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I've read about the Balti bowl (the cookware, not the dish). Apparently, one can cook specific recipes with it. For example, it is used to prepare a curry over intense heat. In particular, I was looking at this bowl from Le Creuset.

I have an electric stovetop so I cannot really use intense heat like from a hob. Also the bowl does not have a lid and it is probably not really stackable/nestable with other cookware. Therefore I'm wondering if it offers any other advantage over or has other noticeable differences from European pots that would justify spending that hefty amount of money and dedicated kitchen space.

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    Welcome to the site! Your question lacks focus, asking for general experience instead of something specific. You are also asking about 2 pieces of cookware which are completely different, making it even broader. I suspect this will get closed unless you narrow it down. – GdD Jan 17 '20 at 9:38
  • @GdD I see your point and updated my initial post. I'll also create a different post for the tagine. – user80612 Jan 17 '20 at 19:28
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The dish is not valuable, particularly not the one from Le Creuset. While there is a particular curry formula called Balti, the use of a Balti Bowl is largely a cosmetic touch.

First, the Balti Bowl as a specialized cooking tool has been promoted almost entirely by manufacturers; first the Birmingham Balti Bowl Co., who "re-created" the vessel, and lately by Le Creuset who has added it to their line. Further, the idea of some form of expensive cookware being authentic is laughable; according to Tripsaavy, "Restaurants in the Balti Triangle are small, friendly, family owned places with an informal atmosphere" and thus unlikely to use a 100EUR pot. Further, independent recipe sites like The Spruce Eats suggest cooking the curry in a pan and using the Balti dish just for serving.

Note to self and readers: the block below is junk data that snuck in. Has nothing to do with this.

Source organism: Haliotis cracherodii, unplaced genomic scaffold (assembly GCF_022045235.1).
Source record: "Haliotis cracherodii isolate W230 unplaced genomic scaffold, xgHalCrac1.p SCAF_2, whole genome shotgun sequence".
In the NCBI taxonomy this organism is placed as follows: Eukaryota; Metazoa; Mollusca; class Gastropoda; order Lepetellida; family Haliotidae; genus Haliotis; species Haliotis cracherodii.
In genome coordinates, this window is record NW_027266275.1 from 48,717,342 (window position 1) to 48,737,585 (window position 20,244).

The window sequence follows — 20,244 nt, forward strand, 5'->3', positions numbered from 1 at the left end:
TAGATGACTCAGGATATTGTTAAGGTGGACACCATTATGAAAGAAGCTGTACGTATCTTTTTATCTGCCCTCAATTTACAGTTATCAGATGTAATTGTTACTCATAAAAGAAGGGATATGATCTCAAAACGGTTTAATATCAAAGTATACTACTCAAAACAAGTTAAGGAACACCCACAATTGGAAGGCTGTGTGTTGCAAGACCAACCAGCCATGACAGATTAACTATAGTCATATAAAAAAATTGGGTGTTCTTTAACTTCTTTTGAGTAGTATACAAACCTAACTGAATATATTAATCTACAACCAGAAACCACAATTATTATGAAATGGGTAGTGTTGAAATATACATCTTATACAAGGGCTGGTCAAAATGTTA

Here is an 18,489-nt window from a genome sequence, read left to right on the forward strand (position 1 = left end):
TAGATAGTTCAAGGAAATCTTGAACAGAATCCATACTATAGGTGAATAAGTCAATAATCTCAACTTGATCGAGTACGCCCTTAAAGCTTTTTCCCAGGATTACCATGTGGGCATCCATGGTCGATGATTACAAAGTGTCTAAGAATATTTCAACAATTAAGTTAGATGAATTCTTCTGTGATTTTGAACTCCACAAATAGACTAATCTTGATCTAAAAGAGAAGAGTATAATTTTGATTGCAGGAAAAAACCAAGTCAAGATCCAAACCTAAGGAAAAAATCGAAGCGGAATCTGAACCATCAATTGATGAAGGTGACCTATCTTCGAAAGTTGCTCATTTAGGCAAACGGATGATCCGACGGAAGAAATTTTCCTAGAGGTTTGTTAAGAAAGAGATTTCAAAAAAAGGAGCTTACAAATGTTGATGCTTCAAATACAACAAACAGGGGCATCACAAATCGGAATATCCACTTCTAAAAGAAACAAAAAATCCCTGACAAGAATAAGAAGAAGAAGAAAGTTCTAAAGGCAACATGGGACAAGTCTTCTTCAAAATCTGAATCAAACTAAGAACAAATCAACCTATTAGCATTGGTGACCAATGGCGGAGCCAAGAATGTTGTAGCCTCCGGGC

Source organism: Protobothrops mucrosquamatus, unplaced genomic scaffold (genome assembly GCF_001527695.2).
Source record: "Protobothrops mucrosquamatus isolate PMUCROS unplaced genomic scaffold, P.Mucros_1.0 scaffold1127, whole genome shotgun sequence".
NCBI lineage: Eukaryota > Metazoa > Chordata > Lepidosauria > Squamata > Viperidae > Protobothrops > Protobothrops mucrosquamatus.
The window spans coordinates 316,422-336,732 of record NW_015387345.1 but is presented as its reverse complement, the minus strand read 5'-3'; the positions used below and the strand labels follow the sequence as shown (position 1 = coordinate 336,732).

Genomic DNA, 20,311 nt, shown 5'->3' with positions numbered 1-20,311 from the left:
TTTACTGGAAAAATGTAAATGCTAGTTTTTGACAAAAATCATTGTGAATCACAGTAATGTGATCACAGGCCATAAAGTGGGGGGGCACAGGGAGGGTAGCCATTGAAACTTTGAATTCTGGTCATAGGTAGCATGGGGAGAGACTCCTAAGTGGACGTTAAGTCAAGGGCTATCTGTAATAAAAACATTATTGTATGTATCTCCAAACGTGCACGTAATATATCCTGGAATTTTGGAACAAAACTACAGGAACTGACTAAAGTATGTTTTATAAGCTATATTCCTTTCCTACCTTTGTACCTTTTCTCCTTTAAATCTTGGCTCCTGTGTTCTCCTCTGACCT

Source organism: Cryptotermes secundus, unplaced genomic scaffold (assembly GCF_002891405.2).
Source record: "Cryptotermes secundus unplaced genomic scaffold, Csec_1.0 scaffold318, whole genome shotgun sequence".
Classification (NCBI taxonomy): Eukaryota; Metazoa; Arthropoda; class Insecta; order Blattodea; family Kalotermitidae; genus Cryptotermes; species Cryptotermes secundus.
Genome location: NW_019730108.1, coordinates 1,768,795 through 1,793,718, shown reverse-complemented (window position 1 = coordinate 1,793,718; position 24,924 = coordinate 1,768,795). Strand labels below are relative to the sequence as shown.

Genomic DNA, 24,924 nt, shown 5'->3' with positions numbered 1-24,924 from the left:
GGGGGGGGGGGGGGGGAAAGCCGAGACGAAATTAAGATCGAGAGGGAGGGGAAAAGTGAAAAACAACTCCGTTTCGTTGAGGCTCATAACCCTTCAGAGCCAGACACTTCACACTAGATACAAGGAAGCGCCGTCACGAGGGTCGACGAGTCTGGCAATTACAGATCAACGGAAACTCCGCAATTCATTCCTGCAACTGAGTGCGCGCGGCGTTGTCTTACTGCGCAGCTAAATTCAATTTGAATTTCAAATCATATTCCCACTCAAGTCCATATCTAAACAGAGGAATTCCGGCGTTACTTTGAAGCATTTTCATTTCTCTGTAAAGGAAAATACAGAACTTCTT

If you were to get one, the Le Creuset seems like the worst choice. Per Birmingham: "true to tradition the Bowls are made in pressed-steel, developing the iconic black patina over time", and certainly the recipes suggest that Balti curries need to be cooked rapidly over high heat, making enameled cast iron an unsuitable material for them. There's also a 3X price difference.

Note that I am not from Birmingham, nor Pakistani, so it's possible that you'll hear from someone who is that I'm dead wrong. But if you don't, I'd say skip the specialized, single-dish cookware.

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  • Thank you for your assessment. The answers here seem to confirm my first impression that the dish is somewhat limited in its use and, in the case of Le Creuset, a bit overpriced. – user80612 Jan 17 '20 at 23:41
  • FWIW, what I generally do for foods that require specialized equipment is try to make them without it at least once. That lets me decide if the equipment is warranted, and if the dish is good enough for me to care. – FuzzyChef Jan 18 '20 at 0:53
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    Having lived in Birmingham during the glory days of Stoney Lane and the Balti Triangle, it’s effectively just a wok with side handles instead of a pan handle. In some balti houses it was clear the food had been cooked in the pot it was served in, in ‘nicer’ places you got the food in a smaller dish that was purely a serving vessel. Those were the days. – Spagirl Jan 18 '20 at 8:17
  • Looks to me like the balti is a cheaper version of the brass mini-wok used for cooking/serving at fancy restaurants in Delhi. I imagine that's how it started; immigrants to Birmingham wanted those, but they were too expensive, so they started making them out of stamped steel, which would have been cheap there in the 70's. – FuzzyChef Jan 18 '20 at 20:03
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It's a cast iron pan, it will behave like any other cast iron pan.

Le Creuset probably makes it "better" in some way (ie. maybe thicker material...), but that should not make it better than traditional ones.

From the description (google translate form german page you linked): "Dishes from the Balti Dish are also called Karahi and are very similar to wok dishes"

From what I see from videos, it is used as a deep frying pan (like a cross between a wok and a regular sautee pan).

So in most case, there are not difference or advantages to the Balti Bowl over other pans.

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    Baltic as used in Birmingham in the heyday of the balti triangle were thin steel jobs, no cast iron was ever in evidence. – Spagirl Jan 18 '20 at 8:19
  • Perhaps a Birmingham balti is different from what they have other places, but this is what I knew in the 80s in Sparkhill. thebirminghambaltibowlco.com/pages/about-us – Spagirl Jan 18 '20 at 22:57

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